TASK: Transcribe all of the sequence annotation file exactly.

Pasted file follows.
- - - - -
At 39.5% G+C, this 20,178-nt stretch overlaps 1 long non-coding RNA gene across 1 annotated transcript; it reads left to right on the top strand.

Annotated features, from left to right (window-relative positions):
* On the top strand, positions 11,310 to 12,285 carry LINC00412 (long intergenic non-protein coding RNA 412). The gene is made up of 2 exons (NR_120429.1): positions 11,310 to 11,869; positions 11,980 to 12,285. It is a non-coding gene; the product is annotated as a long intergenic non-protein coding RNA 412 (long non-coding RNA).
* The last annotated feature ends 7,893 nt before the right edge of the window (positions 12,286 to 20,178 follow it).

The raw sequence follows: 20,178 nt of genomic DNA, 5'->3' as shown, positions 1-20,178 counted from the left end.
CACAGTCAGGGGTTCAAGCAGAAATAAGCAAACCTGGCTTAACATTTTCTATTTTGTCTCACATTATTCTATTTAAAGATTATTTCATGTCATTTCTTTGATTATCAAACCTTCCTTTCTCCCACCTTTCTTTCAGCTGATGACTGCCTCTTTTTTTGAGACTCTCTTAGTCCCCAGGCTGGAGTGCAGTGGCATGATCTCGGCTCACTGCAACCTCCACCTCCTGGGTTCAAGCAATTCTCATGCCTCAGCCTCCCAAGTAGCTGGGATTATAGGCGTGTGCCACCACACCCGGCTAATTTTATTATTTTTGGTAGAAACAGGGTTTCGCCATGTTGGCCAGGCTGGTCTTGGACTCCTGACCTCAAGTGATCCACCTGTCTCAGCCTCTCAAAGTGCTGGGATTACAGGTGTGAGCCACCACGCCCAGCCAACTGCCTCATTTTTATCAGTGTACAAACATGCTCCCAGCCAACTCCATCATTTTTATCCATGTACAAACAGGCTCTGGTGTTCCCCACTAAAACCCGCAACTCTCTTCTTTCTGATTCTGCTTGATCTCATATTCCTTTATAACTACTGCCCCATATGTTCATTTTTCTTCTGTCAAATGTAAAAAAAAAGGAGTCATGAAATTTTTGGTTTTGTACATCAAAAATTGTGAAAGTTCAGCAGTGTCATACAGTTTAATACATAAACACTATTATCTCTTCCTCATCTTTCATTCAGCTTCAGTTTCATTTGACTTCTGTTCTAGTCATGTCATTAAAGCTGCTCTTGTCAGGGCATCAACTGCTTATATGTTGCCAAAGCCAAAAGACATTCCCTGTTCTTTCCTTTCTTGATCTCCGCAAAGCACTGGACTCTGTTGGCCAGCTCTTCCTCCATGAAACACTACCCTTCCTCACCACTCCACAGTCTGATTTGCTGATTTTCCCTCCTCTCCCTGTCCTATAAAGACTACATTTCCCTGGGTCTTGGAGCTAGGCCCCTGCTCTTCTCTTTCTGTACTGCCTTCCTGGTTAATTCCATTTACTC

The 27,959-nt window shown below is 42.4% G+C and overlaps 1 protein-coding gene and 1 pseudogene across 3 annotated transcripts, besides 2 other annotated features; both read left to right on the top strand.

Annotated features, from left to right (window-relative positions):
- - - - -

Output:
At 39.5% G+C, this 20,178-nt stretch overlaps 1 long non-coding RNA gene across 1 annotated transcript; it reads left to right on the top strand.

Annotated features, from left to right (window-relative positions):
* On the top strand, positions 11,310 to 12,285 carry LINC00412 (long intergenic non-protein coding RNA 412). The gene is made up of 2 exons (NR_120429.1): positions 11,310 to 11,869; positions 11,980 to 12,285. It is a non-coding gene; the product is annotated as a long intergenic non-protein coding RNA 412 (long non-coding RNA).
* The last annotated feature ends 7,893 nt before the right edge of the window (positions 12,286 to 20,178 follow it).

The raw sequence follows: 20,178 nt of genomic DNA, 5'->3' as shown, positions 1-20,178 counted from the left end.
CACAGTCAGGGGTTCAAGCAGAAATAAGCAAACCTGGCTTAACATTTTCTATTTTGTCTCACATTATTCTATTTAAAGATTATTTCATGTCATTTCTTTGATTATCAAACCTTCCTTTCTCCCACCTTTCTTTCAGCTGATGACTGCCTCTTTTTTTGAGACTCTCTTAGTCCCCAGGCTGGAGTGCAGTGGCATGATCTCGGCTCACTGCAACCTCCACCTCCTGGGTTCAAGCAATTCTCATGCCTCAGCCTCCCAAGTAGCTGGGATTATAGGCGTGTGCCACCACACCCGGCTAATTTTATTATTTTTGGTAGAAACAGGGTTTCGCCATGTTGGCCAGGCTGGTCTTGGACTCCTGACCTCAAGTGATCCACCTGTCTCAGCCTCTCAAAGTGCTGGGATTACAGGTGTGAGCCACCACGCCCAGCCAACTGCCTCATTTTTATCAGTGTACAAACATGCTCCCAGCCAACTCCATCATTTTTATCCATGTACAAACAGGCTCTGGTGTTCCCCACTAAAACCCGCAACTCTCTTCTTTCTGATTCTGCTTGATCTCATATTCCTTTATAACTACTGCCCCATATGTTCATTTTTCTTCTGTCAAATGTAAAAAAAAAGGAGTCATGAAATTTTTGGTTTTGTACATCAAAAATTGTGAAAGTTCAGCAGTGTCATACAGTTTAATACATAAACACTATTATCTCTTCCTCATCTTTCATTCAGCTTCAGTTTCATTTGACTTCTGTTCTAGTCATGTCATTAAAGCTGCTCTTGTCAGGGCATCAACTGCTTATATGTTGCCAAAGCCAAAAGACATTCCCTGTTCTTTCCTTTCTTGATCTCCGCAAAGCACTGGACTCTGTTGGCCAGCTCTTCCTCCATGAAACACTACCCTTCCTCACCACTCCACAGTCTGATTTGCTGATTTTCCCTCCTCTCCCTGTCCTATAAAGACTACATTTCCCTGGGTCTTGGAGCTAGGCCCCTGCTCTTCTCTTTCTGTACTGCCTTCCTGGTTAATTCCATTTACTC

The 27,959-nt window shown below is 42.4% G+C and overlaps 1 protein-coding gene and 1 pseudogene across 3 annotated transcripts, besides 2 other annotated features; both read left to right on the top strand.

Annotated features, from left to right (window-relative positions):